The information provided by the industry is just one of several important steps in the process of producing a basis for the decision between a life extension program and new submarines. In addition, the MoD is engaged in discussions with other nations in order to identify if there is any potential for cooperation. Material cooperation with other nations can produce significant cost saving and synergies, and is an integrated part of the process. In the months ahead, life extension of the Ula-class will be studied and analyzed in detail as well. Thereafter, the two main alternatives will be subject to thorough comparison and evaluation before a recommendation can be presented to the government in 2014.

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La settimana scorsa è scaduto il termine per partecipare alla gara per la fornitura di una nave logistica per la Reale marina norvegese. Si chiede una nave di ca 155 m di lunghezza, con un dislocamento di ca. 15'000 tonn, da consegnare entro il 2016.

Fonti spagnole indicano i seguenti partecipanti:

Cantieri Bergen

Navantia

DCNS Francia

Fincantieri

DSME (Corea del sud)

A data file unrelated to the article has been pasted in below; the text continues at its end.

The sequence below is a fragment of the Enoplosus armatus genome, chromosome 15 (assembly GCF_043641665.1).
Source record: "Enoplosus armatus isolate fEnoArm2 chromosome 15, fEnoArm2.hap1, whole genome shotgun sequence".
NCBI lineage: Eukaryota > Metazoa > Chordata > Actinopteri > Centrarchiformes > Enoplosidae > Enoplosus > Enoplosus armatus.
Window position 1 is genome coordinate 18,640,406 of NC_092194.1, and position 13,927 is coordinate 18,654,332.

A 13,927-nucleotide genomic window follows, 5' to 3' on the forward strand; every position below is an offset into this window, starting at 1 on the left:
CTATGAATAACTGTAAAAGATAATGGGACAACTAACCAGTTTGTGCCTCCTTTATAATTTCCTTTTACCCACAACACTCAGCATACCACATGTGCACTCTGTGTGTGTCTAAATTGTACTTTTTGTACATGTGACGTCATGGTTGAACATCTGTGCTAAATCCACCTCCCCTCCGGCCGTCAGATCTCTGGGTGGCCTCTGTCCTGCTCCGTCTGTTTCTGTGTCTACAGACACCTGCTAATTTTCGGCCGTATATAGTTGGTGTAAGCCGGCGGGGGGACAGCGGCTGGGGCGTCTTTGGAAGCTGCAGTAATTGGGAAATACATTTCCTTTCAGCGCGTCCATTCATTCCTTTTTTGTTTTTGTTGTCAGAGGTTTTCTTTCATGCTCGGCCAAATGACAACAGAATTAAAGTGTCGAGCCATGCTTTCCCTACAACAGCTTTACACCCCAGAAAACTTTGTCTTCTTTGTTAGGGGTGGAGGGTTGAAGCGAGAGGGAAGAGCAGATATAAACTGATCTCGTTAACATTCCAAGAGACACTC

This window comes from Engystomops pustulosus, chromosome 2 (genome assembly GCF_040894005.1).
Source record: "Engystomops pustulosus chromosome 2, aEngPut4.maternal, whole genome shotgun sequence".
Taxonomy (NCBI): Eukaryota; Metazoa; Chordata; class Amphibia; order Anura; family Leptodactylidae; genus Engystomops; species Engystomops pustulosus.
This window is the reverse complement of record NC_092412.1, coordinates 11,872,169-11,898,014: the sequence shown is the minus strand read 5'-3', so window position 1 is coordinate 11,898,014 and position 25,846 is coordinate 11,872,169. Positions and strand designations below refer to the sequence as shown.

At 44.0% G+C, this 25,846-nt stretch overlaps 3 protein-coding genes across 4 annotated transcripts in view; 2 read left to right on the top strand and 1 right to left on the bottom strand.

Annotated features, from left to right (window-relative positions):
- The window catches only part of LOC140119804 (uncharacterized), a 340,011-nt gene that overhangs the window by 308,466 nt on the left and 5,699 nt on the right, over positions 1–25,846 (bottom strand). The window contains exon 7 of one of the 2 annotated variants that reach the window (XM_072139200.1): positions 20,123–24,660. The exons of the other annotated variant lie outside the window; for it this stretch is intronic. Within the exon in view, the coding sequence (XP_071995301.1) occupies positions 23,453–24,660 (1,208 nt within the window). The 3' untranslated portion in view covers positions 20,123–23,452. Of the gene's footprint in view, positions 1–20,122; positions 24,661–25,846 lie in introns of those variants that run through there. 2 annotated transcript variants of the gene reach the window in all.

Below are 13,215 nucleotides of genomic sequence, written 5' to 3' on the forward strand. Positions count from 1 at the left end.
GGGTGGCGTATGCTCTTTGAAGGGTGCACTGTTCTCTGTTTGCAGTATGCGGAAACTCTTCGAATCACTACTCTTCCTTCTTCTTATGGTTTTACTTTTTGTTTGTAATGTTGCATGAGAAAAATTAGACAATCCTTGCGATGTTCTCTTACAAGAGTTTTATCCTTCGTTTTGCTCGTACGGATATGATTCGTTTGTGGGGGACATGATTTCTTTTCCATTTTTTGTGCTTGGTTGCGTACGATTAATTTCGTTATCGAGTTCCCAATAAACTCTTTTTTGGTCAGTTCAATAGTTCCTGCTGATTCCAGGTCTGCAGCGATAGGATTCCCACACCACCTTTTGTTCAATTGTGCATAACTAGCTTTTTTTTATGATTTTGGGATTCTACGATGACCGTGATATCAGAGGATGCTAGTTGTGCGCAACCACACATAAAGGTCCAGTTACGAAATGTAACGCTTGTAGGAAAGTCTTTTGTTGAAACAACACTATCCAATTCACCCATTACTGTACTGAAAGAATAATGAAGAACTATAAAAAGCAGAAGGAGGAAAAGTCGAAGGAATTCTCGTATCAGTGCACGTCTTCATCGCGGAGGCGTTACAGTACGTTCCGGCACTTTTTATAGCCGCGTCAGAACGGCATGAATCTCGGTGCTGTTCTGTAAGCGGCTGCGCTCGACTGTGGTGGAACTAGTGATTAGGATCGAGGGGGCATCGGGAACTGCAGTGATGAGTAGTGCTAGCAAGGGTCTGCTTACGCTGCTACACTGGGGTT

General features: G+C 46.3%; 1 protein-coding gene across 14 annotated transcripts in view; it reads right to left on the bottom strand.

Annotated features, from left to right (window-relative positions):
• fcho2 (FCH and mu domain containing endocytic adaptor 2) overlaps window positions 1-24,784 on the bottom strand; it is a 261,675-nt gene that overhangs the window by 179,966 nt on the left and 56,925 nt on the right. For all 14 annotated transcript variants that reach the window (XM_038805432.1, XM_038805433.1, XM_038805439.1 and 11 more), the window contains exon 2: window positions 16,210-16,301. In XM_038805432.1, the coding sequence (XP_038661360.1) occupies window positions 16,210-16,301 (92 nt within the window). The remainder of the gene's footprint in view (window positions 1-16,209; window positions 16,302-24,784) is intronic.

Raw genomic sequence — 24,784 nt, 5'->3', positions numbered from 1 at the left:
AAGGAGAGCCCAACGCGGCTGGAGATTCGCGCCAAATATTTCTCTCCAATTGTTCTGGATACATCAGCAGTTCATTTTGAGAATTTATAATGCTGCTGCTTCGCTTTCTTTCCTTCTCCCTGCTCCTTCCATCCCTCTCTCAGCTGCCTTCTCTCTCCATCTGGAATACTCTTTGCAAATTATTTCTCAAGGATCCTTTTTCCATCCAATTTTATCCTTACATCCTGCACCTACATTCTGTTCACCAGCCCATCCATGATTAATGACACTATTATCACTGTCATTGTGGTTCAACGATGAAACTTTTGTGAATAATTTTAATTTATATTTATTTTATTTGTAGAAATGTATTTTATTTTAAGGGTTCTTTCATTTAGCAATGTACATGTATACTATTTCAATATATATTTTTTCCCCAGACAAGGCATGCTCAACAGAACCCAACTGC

Hyunday (Corea del sud)

 

www.meretmarine.com

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La notizia non è proprio recentissima ma a inizio luglio 2013 la Norvegia ha scelto i cantieri sudcoreani DSME/Daewoo per la fornitura di una nave logistica nell'ottobre 2016. La vittoria del Paese dell'Estremo oriente sembra essere stata facilitata dalla migliore offerta in termini di costo: 211 milioni di USD.

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Aggiorno la discussione con un resoconto dell’incidente della fregata norvegese di cui probabilmente tutti sappiamo. 

 

https://www.google.it/amp/amp.timeinc.net/thedrive/the-war-zone/24887/stricken-norweigan-frigate-has-almost-completely-sunk-after-its-anchor-wires-snapped%3fsource=dam

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Non saprei se sia più ridicola la dinamica dell'incidente in se o piuttosto il successivo affondamento della nave. L'unica cosa certa è che 1/5 della flotta norvegese d'altura è affondato per palese inettitudine.